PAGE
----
Publishing the Physical Book
That was pretty much it. I submitted both files and checked the book over in their ‘digital proofer’ (basically a virtual book). It looked fine.
You can order a physical proof sent to you but they are printed in America and cost a lot to transport. It is actually cheaper to publish your book and buy a copy off Amazon. Plus my time limit was up so I didn’t want to wait for it to arrive. All that was left was to set the pricing:
For my 80 page book, the cost per book is £2.5. Everything above that would earns me a 60% royalty. I put the book up for sale at £3.5 as I didn’t feel like I could charge much more than that for something that isn’t very good. £3.5 is a dirt cheap amount but hopefully still enough to earn back the investment on the cover design and proof reading.
I clicked next a few times and without any warning my book had been published. It needed to be checked manually and then it would be available on Amazon within 3-5 days.
It actually took much less time than that for it to start appearing. Within a day it was available for sale, but it took quite a bit longer for the listing to fill out with description and images. Just four days from hitting publish I was holding the book.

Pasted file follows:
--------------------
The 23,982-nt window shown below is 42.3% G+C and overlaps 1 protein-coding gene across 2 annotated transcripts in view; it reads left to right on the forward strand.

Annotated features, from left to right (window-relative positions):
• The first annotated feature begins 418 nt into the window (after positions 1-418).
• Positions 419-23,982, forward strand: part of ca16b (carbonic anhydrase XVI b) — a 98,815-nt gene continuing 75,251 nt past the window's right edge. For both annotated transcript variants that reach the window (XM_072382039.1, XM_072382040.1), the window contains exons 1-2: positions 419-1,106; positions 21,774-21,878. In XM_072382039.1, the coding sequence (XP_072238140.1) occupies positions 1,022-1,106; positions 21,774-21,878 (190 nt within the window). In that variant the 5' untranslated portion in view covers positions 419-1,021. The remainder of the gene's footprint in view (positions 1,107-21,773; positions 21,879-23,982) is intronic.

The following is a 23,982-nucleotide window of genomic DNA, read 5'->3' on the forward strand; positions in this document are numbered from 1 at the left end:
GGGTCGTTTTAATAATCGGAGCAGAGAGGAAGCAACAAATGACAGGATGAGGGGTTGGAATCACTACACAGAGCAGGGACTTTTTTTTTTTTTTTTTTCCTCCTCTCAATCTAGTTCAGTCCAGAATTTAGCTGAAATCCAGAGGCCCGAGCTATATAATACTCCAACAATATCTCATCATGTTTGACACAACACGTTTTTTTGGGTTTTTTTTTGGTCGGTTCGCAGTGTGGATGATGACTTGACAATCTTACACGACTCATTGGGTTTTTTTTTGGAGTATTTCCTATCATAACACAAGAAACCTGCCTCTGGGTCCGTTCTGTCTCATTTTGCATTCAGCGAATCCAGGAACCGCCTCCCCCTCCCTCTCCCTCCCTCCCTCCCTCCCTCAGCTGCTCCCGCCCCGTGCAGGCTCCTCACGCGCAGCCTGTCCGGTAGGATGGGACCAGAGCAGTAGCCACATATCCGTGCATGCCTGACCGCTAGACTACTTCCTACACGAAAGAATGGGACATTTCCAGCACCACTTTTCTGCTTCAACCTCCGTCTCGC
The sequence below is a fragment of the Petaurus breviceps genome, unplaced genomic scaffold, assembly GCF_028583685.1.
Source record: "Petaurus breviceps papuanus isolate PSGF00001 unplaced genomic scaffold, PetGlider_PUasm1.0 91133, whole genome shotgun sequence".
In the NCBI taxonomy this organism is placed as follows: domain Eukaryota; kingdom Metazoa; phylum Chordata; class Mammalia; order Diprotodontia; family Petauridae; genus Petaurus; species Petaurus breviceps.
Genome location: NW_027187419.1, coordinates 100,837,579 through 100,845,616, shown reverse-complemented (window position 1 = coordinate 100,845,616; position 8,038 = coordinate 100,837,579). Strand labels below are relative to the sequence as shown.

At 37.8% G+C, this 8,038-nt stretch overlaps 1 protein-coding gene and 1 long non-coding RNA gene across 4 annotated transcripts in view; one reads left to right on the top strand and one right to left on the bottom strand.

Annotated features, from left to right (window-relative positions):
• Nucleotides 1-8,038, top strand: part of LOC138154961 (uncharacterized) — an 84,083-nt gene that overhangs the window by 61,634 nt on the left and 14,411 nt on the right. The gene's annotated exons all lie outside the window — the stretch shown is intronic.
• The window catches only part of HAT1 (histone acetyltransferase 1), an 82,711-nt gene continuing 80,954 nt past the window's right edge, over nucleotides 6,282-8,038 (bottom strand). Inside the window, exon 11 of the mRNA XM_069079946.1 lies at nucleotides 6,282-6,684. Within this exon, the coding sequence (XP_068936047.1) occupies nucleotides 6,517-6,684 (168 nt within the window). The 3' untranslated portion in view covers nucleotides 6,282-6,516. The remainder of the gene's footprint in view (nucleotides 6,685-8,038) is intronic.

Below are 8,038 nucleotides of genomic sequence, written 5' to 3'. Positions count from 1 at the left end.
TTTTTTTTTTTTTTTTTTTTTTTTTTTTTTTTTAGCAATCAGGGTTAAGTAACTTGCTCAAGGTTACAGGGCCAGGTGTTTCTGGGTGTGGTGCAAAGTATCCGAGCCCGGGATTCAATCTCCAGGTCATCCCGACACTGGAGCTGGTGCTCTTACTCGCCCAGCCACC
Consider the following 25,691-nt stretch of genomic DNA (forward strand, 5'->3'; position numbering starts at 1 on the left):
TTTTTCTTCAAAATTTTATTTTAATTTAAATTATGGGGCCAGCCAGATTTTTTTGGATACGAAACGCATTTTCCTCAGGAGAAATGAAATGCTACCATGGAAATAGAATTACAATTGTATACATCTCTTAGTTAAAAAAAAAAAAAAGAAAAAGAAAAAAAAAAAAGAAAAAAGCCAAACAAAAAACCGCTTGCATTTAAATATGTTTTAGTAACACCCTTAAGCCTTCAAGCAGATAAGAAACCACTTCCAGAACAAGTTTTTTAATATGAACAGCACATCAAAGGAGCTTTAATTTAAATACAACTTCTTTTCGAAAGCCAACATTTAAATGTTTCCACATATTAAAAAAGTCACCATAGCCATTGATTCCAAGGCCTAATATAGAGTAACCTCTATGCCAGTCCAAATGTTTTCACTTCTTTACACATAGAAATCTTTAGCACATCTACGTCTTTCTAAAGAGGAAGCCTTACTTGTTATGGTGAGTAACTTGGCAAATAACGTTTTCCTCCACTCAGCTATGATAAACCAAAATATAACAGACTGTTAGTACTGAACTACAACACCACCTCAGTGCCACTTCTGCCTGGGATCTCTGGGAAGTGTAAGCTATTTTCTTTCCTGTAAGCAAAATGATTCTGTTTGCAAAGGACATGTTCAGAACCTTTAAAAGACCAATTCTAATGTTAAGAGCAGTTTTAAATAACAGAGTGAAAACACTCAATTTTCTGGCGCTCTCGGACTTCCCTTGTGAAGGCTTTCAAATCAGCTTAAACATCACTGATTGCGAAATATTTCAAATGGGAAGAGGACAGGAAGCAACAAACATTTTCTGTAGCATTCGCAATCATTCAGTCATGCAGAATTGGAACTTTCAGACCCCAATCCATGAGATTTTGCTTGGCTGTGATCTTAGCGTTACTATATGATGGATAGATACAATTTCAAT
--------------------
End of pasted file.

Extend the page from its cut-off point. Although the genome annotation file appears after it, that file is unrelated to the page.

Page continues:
I am very pleased with it. The quality feels good, the formatting is nice. I had seen a few print-on-demand books before that didn’t look quite right, the spacing was all wrong and the font looked bad, but there were no problems with my book. I reckon those other ones I had seen were just produced badly.
Despite the coolness of a physical book, I knew I was much more likely sell some if I had it in e-book format. I needed to release a kindle version. On the Createspace dashboard there was a link to convert the book and launch it on kindle. Clicking the link took me the Amazon’s KDP website where everything was filled out and just needed the file to be uploaded. I originally tried using the same file as I had for the physical book but it came out looking very odd. So I started again, using one of the KDP templates.